In this 16-minute film two researchers who use different types of experiments discuss points of connection and difference between laboratory and natural experiments. Martin Corley and Charlie Kemp’s conversation reveals that researchers with an interest in how people learn can go about this in a variety of ways, including ones that take advantage of classroom situations as ready-made environments for the collection of data as well as more conventionally-designed experiments. In both cases the use of eye-tracking can be revealing of the process of how people learn, and the rapid development in recent years of the technology for capturing and analysing eye movements has allowed knowledge in the field to become much more sophisticated. These methods can also be used in conjunction with interviews in which people are asked about how they experience learning, together with the collection of data on heart rate as a measure of the anxiety experienced by learners and teachers. The findings generated by the use of these methods are of great practical benefit to teachers in understanding how people learn, and the situations in which they have confidence, although they also highlight that experimental methods are incremental in the knowledge that they generate as in each experiment attention focuses on one part of a more complex whole comprising numerous variables.  

Academics in conversation: Martin Corley and Charlotte Kermp, both University of Edinburgh. 

Resource sheet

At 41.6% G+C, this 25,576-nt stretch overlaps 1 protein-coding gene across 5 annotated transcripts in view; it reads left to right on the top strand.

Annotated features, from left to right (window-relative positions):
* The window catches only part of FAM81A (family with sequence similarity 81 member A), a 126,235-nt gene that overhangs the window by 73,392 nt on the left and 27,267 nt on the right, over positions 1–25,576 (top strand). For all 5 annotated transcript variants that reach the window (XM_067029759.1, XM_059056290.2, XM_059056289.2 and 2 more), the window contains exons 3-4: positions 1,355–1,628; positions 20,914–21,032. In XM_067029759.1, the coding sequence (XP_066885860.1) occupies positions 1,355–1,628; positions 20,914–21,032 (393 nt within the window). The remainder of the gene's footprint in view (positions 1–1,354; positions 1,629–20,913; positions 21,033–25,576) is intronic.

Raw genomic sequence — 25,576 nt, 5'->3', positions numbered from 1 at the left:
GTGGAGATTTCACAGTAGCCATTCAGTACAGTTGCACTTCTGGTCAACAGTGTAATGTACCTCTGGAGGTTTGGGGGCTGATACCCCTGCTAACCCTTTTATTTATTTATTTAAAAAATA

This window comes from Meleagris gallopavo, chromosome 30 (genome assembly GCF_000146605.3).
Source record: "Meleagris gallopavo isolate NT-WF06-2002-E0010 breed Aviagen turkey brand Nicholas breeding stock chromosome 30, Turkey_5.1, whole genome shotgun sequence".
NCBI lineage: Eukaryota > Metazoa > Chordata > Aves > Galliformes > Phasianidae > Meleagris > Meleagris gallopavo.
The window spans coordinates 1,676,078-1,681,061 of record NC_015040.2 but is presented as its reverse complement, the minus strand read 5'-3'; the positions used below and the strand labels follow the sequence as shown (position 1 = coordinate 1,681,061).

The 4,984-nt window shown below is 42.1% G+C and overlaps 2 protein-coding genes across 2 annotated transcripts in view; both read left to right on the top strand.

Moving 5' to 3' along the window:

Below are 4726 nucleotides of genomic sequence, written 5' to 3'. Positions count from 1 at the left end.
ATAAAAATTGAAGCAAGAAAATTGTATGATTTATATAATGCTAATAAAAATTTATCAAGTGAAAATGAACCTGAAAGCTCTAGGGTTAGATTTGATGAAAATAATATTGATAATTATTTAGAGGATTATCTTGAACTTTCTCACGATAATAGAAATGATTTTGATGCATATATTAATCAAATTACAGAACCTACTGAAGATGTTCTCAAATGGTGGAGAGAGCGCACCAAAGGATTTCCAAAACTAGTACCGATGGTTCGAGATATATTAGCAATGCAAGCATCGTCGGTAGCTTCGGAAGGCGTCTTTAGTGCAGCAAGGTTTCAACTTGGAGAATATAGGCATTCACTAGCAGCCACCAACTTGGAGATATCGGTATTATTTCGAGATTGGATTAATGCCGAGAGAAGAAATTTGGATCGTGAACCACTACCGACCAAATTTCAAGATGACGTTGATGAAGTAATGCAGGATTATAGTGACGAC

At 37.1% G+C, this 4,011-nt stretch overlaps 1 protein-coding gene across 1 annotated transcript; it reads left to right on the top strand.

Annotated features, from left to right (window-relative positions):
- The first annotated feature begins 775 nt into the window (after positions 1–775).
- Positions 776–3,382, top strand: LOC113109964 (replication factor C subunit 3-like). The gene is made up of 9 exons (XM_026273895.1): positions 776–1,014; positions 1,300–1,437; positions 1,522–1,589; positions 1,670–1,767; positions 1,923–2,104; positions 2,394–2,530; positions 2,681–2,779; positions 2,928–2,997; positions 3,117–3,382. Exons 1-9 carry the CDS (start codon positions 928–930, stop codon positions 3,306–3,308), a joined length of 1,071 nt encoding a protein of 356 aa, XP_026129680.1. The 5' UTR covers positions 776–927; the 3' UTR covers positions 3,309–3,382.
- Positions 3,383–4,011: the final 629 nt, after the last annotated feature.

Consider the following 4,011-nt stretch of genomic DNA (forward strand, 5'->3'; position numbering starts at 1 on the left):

We have created a downloadble resource sheet for this video. It has a transcript of the conversation, the list of references, and suggested seminar questions. 

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Please contact SGSSS if you require the document in an alternative format. 

References and further readings

T. Dunning,  Natural experiments in the Social Sciences: A design-based approach, (2012) Cambridge: Cambridge University Press.

F. Huettig, J. Rommers and A. S. Meyer ‘Using the visual world paradigm to study language processing: A review and critical evaluation’, Acta Psychologica137(2), pp.151-171 (2011) doi:10.1016/j.actpsy.2010.11.003  

J.E. Loy, H.  Rohde and M. Corley, ‘Effects of disfluency in online interpretation of deception’, Cognitive Science. (2016) doi:10.1111/cogs.12378

W.R. Shadish, Thomas D. Cook, and Donald T. Campbell, Experimental and quasiexperimental designs for generalized causal inference (2002) Boston: Houghton-Mifflin 

Last updated 1 Dec 2016 4:41pm